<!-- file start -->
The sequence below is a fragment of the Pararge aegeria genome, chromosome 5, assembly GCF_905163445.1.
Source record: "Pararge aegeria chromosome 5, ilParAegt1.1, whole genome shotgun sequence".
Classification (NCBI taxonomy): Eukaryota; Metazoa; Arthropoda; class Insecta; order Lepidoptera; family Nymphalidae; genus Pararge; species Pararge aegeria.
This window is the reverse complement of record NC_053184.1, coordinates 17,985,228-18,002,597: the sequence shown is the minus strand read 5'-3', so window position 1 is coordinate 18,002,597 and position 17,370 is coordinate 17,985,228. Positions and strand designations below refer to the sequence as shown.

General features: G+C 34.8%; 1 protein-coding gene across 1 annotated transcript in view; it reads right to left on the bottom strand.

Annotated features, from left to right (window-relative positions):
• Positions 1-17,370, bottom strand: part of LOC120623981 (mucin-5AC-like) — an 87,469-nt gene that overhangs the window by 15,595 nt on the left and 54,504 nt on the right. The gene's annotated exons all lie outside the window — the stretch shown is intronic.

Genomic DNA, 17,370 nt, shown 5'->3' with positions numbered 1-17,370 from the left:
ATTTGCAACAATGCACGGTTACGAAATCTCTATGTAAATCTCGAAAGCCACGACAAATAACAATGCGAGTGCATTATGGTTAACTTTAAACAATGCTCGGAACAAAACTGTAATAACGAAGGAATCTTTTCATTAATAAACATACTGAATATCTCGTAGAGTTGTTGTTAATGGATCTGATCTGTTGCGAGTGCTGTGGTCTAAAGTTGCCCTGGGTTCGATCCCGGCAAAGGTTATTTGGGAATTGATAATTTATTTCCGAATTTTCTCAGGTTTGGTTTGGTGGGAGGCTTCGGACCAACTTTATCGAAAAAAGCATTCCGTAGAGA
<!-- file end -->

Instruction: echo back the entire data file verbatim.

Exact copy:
The sequence below is a fragment of the Pararge aegeria genome, chromosome 5, assembly GCF_905163445.1.
Source record: "Pararge aegeria chromosome 5, ilParAegt1.1, whole genome shotgun sequence".
Classification (NCBI taxonomy): Eukaryota; Metazoa; Arthropoda; class Insecta; order Lepidoptera; family Nymphalidae; genus Pararge; species Pararge aegeria.
This window is the reverse complement of record NC_053184.1, coordinates 17,985,228-18,002,597: the sequence shown is the minus strand read 5'-3', so window position 1 is coordinate 18,002,597 and position 17,370 is coordinate 17,985,228. Positions and strand designations below refer to the sequence as shown.

General features: G+C 34.8%; 1 protein-coding gene across 1 annotated transcript in view; it reads right to left on the bottom strand.

Annotated features, from left to right (window-relative positions):
• Positions 1-17,370, bottom strand: part of LOC120623981 (mucin-5AC-like) — an 87,469-nt gene that overhangs the window by 15,595 nt on the left and 54,504 nt on the right. The gene's annotated exons all lie outside the window — the stretch shown is intronic.

Genomic DNA, 17,370 nt, shown 5'->3' with positions numbered 1-17,370 from the left:
ATTTGCAACAATGCACGGTTACGAAATCTCTATGTAAATCTCGAAAGCCACGACAAATAACAATGCGAGTGCATTATGGTTAACTTTAAACAATGCTCGGAACAAAACTGTAATAACGAAGGAATCTTTTCATTAATAAACATACTGAATATCTCGTAGAGTTGTTGTTAATGGATCTGATCTGTTGCGAGTGCTGTGGTCTAAAGTTGCCCTGGGTTCGATCCCGGCAAAGGTTATTTGGGAATTGATAATTTATTTCCGAATTTTCTCAGGTTTGGTTTGGTGGGAGGCTTCGGACCAACTTTATCGAAAAAAGCATTCCGTAGAGA